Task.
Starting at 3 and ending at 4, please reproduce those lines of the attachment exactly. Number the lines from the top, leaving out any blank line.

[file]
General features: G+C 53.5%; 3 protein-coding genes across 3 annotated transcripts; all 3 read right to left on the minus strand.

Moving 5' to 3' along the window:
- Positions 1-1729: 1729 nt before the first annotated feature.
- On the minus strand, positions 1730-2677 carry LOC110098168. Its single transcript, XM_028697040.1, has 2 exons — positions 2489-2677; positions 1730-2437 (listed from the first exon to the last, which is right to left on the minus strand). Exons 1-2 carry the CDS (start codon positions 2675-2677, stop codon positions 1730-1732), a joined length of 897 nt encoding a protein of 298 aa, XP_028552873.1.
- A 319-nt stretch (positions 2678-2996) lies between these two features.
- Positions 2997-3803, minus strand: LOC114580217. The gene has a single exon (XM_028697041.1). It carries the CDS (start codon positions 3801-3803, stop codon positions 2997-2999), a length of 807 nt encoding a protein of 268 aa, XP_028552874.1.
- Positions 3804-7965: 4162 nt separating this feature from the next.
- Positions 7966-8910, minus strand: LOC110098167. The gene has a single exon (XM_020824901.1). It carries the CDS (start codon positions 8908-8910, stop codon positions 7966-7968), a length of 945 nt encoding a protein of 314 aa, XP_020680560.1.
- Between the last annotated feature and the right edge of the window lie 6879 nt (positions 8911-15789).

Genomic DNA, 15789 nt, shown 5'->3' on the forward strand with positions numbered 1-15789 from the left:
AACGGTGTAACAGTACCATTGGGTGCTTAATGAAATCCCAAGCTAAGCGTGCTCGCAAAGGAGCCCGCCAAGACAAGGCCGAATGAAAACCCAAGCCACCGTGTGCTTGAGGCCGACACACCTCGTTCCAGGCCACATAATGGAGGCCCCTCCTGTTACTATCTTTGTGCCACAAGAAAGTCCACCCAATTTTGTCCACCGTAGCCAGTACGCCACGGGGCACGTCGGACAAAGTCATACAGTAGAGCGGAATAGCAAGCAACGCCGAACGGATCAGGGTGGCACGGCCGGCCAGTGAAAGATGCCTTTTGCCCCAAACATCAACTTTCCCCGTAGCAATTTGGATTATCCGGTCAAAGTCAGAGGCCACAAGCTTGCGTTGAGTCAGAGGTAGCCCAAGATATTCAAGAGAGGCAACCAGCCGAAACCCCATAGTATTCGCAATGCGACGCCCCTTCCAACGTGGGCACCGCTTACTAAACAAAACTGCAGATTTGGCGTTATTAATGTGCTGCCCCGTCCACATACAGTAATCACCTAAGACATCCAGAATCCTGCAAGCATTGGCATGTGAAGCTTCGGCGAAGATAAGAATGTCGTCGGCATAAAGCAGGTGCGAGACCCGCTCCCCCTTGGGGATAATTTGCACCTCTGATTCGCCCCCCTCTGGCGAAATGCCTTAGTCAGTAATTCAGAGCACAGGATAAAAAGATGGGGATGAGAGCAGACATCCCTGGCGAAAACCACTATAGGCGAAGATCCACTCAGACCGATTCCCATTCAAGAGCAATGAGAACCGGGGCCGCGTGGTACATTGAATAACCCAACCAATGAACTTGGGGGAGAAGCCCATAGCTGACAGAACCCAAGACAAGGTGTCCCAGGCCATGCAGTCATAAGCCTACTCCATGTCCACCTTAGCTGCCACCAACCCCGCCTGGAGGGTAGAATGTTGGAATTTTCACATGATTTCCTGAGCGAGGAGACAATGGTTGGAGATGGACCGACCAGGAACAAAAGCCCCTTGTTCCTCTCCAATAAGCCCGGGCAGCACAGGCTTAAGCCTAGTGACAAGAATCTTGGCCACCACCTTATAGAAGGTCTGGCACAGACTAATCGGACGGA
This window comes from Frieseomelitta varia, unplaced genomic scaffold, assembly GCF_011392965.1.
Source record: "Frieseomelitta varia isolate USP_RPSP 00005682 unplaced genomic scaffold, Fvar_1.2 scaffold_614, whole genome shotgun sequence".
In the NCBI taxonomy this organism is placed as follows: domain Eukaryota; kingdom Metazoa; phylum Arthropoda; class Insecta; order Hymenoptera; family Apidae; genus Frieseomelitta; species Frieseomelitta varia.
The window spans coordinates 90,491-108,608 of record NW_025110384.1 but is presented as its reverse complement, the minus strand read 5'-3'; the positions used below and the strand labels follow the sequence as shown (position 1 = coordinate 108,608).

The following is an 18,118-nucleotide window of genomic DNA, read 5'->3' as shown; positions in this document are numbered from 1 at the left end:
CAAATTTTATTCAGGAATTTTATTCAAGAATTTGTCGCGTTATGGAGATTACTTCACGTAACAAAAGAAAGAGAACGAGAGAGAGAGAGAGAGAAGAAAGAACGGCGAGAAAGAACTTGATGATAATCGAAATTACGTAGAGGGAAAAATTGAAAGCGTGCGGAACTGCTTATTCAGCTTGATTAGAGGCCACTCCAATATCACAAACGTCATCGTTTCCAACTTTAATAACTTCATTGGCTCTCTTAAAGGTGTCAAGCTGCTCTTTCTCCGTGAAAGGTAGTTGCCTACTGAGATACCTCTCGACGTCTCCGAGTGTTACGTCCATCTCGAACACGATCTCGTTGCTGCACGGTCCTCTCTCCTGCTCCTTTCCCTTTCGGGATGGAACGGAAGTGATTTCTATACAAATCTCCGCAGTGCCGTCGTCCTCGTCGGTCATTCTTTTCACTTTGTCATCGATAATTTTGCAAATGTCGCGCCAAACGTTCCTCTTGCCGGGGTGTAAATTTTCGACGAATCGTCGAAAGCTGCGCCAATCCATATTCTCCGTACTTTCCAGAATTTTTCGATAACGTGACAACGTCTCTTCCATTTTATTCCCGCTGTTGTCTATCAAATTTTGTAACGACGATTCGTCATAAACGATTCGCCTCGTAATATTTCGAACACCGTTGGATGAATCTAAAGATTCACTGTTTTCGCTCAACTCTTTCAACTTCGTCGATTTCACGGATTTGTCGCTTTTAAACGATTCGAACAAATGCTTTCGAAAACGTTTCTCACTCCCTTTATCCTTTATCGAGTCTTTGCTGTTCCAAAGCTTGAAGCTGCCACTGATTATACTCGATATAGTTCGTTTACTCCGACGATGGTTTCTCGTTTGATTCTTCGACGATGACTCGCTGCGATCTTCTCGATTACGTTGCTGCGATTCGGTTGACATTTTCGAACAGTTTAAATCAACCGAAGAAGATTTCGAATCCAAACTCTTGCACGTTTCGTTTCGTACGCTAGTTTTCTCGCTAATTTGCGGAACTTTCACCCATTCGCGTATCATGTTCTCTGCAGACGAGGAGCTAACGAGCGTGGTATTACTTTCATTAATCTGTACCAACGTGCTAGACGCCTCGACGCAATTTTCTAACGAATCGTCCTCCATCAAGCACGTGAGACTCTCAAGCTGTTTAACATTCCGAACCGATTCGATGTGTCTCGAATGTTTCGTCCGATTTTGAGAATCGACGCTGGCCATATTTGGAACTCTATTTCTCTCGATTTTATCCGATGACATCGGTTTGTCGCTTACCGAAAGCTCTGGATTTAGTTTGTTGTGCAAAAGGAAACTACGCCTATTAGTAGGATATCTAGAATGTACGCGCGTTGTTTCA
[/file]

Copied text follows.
- Positions 1-1729: 1729 nt before the first annotated feature.
- On the minus strand, positions 1730-2677 carry LOC110098168. Its single transcript, XM_028697040.1, has 2 exons — positions 2489-2677; positions 1730-2437 (listed from the first exon to the last, which is right to left on the minus strand). Exons 1-2 carry the CDS (start codon positions 2675-2677, stop codon positions 1730-1732), a joined length of 897 nt encoding a protein of 298 aa, XP_028552873.1.